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Implicit-Bias Instructions in Criminal Cases

Sheena Ann Foye and James R Wyrsch

Implicit-Bias Instructions in Criminal Cases
Chris Ryan via Getty Images

In August 2016, the ABA House of Delegates passed Resolution 116 during the ABA Annual Meeting. The second part of the resolution proposed adding a provision to Jury Principle 6 that will require judges to educate jurors on the impact that implicit bias can have on the deliberation process. Furthermore, the ABA’s Commission on the American Jury, along with the Diversity and Inclusion 360 Commission, proposed an implicit-bias instruction. In its report to the delegates, the commission stated, “Courts must find practical ways of eliminating implicit bias in jurors. Due to the limited opportunities to educate jurors in the courtroom setting, the importance of a well-crafted specialized jury instruction may be the only available practical option of making jurors aware of implicit bias.” The ABA also created an “Achieving an Impartial Jury (AIJ)” project that focuses on implicit bias in the context of the jury system and offers tools to address its impact. The AIJ project put together a helpful toolbox  that we encourage all practitioners to read.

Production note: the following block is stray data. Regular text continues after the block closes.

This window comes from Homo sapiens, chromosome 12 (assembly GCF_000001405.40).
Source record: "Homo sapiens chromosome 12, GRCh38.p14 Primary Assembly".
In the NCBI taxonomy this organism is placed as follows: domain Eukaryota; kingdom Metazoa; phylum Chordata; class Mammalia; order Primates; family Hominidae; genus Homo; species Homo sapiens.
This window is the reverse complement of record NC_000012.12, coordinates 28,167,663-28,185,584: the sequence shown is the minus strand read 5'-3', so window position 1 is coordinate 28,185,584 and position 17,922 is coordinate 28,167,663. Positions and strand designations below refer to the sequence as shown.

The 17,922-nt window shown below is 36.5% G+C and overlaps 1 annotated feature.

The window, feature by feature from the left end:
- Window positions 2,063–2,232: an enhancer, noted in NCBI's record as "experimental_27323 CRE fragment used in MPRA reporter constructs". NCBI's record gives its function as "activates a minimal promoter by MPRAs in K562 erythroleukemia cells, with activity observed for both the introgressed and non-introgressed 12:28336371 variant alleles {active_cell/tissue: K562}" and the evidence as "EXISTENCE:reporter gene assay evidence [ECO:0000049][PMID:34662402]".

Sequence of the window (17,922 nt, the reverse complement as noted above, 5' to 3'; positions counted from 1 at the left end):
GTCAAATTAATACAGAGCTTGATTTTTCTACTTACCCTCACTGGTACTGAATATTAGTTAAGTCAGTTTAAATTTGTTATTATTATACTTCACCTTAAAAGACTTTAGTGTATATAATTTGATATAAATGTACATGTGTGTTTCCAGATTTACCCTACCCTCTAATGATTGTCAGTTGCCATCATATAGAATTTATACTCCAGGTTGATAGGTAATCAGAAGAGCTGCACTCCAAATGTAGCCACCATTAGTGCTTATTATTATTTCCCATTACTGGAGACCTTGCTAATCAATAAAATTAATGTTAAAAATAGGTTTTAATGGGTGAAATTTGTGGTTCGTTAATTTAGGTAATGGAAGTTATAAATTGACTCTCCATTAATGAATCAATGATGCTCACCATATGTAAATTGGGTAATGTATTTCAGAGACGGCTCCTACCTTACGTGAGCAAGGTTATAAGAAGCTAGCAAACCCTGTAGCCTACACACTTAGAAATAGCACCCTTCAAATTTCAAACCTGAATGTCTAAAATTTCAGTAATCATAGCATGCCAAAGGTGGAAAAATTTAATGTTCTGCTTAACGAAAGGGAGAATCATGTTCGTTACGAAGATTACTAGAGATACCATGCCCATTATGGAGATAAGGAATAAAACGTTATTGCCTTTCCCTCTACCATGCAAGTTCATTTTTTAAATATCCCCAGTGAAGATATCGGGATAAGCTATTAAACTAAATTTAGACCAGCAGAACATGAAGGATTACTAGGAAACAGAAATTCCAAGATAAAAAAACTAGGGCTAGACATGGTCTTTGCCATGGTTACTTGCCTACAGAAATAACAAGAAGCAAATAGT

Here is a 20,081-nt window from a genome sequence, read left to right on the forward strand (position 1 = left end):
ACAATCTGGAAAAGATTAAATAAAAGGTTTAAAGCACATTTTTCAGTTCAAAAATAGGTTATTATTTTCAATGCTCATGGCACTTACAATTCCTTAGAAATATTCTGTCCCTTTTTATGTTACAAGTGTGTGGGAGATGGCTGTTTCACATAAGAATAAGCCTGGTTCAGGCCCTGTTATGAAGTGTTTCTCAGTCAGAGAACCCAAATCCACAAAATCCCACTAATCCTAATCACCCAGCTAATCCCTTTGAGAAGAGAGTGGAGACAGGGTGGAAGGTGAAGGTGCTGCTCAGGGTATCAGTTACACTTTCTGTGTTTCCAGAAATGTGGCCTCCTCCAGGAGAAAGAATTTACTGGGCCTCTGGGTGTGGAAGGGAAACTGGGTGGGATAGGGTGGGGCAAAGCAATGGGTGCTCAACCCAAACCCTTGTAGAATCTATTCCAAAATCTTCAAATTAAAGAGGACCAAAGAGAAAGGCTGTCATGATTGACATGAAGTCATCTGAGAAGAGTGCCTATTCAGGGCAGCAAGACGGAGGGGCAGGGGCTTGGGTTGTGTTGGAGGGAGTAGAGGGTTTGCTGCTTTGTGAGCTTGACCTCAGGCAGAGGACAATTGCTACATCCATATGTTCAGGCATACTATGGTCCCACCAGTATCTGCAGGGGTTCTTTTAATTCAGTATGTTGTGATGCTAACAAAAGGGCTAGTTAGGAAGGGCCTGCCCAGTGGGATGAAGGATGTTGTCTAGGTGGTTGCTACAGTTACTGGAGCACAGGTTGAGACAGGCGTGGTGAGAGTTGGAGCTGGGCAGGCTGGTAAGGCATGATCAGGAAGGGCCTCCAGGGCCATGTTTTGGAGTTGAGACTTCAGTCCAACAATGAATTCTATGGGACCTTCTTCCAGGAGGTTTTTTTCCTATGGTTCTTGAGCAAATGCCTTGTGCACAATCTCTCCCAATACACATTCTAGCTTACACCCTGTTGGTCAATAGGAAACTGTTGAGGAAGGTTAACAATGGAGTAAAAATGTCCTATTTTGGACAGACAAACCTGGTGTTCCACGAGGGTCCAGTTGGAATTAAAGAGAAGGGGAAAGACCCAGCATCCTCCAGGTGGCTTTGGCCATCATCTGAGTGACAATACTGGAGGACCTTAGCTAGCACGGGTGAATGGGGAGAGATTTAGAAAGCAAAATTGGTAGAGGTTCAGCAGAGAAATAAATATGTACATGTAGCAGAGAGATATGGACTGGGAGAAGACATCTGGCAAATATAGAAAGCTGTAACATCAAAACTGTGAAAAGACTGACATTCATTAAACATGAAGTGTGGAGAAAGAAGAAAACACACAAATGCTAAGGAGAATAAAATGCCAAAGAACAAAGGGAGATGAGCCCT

The authors would recommend that practitioners review these helpful resources on juror implicit bias and implicit bias instructions:

It is suggested that practitioners engaged in the litigation of federal and state criminal matters use the above provided resources and propose their own implicit-bias instructions if any such instructions have not been adopted.

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